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BBH: EM FX Model for 3Q 2017

After a tough start to the year, EM has been able to get traction. Many EM currencies are trading at multi-year highs, while EM equities (as measured by MSCI EM) are trading at the highest levels since 2015.

The global backdrop seems relatively benign right now, but we still think investors need to differentiate. For instance, TRY, ZAR, and BRL at current levels seem too rich given the underlying risks in all three. On the flip side, we think China is looking stable right now and should help emerging Asia’s outlook near-term. Below, we discuss the major themes for EM investing in H2

EM monetary policy has decoupled from the Fed, at least for now. Some EM central banks followed the Fed in lockstep with 25bp hikes, but these were due to their currency pegs. These include Hong Kong, Bahrain, Saudi Arabia, and others. Countries that do not have a peg in place are finding that they do not need to match the Fed. Indeed, many EM central banks have been in easing cycles this past year, with many more simply remaining on hold. Even with a peg, it’s not a sure thing. After the June Fed hike, Kuwait opted to keep rates steady due to sluggish growth.


The US rates outlook has softened, which has been supportive for EM. Numerous distractions have prevented President Trump from delivering quickly on his economic platform. Taken in conjunction with soft US data, markets have pared back their Fed rate hike expectations and this has helped EM rally. We think it is too early to say that the Trump trade is dead, but it’s certainly wounded. Markets want to see 1) progress on US fiscal stimulus, and 2) data that support the view that the Q1 slowdown in the US was indeed transitory.


MSCI DM has risen 17% YTD, while MSCI EM has risen 9%. Last year, MSCI DM rose 4% while MSCI EM rose 7%. The DM/EM equity market correlation remains relatively high, running at nearly 0.50. With the VIX remaining very low by historical standards, the risk of a DM-related EM sell-off remains high. As always, we emphasize that investors must differentiate within EM. Political risk abounds within EM, including the major countries such as Brazil, Mexico, South Africa, and Turkey. MSCI Mexico is up 20% YTD, while MSCI Turkey is up 28% YTD.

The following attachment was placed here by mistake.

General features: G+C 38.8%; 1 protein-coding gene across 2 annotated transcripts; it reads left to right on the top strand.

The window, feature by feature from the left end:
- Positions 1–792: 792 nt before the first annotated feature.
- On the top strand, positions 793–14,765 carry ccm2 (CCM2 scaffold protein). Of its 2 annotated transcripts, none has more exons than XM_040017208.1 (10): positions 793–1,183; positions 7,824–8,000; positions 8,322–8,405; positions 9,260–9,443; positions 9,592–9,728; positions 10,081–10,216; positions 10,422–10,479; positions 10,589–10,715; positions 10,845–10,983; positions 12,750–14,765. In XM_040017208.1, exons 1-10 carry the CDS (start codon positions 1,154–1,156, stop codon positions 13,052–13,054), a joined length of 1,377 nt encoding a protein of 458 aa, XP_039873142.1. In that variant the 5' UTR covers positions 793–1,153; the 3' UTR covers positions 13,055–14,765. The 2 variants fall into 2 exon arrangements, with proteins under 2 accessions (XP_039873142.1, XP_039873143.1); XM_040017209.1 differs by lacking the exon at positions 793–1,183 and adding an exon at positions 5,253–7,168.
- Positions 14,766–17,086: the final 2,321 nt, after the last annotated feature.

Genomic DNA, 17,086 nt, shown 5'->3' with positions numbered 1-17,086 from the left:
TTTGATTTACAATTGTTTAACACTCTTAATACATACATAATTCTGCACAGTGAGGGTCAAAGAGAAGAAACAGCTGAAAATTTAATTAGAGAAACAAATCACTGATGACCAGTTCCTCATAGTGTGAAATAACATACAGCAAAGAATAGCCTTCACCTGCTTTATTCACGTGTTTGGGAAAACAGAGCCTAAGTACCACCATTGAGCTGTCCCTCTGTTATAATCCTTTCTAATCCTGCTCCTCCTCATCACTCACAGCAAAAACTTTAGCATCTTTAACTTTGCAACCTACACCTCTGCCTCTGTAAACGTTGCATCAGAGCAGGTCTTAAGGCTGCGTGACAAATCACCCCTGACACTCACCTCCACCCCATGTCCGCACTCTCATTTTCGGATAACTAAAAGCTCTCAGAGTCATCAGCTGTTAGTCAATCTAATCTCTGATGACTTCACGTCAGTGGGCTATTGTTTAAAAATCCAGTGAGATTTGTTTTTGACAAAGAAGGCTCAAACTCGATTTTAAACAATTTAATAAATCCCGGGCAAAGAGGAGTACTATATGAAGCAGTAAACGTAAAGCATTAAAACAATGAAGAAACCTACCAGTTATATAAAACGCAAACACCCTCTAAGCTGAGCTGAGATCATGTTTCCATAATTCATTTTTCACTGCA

Despite the benign global backdrop, we believe many EM countries face idiosyncratic political risk. This group includes (but is by no means limited to) Brazil, Mexico, South Africa, Turkey, the Philippines, and Korea.


PMI readings and other forward-looking data suggests China’s economy will remain stable. Yet the modest slowdown continues, with GDP growth expected at 6.6% this year and 6.2% in 2018. Recent moves by the PBOC to introduce a countercyclical factor in the daily fix supports our view that policymakers do not want to see any destabilizing yuan moves this year. Capital controls have worked so far, as outflows ebb and foreign reserves rise.


Further complicating matters for EM is the recent softening of commodity prices. While this has mixed implications for EM (exporters vs. importers), commodity prices and EM equities (as measured by MSCI EM) typically have positive correlations. OPEC recently extended its output cuts, but markets were disappointed that more aggressive cuts were not announced. US data shows output continuing to rise. Rig counts continue to rise even as oil trades in the $45-50 range, suggesting that US shale producers can break even at lower levels. Supply concerns are also weighing on iron ore and copper, as global stockpiles rise.


Given the different risks and drivers for EM, we see sideways, choppy, and event-driven trading conditions in Q3. US data in the coming months will be very important for the US interest rate outlook, but we may not get a definitive read. We recommend that investors favour countries with strong economic fundamentals and low political risks.

Global Macro Currencies

Win Thin is the Global Head of Emerging Markets Strategy and has over 25 years of investment experience. He has a broad international background with a special interest in developing markets. Prior to joining BBH in June 2007, he founded Mandalay Advisors, an independent research firm that provided sovereign emerging market analysis to institutional investors. Prior to that, Win was a vice president and international economist, covering major emerging markets in Asia and Latin America for Alliance Capital Management

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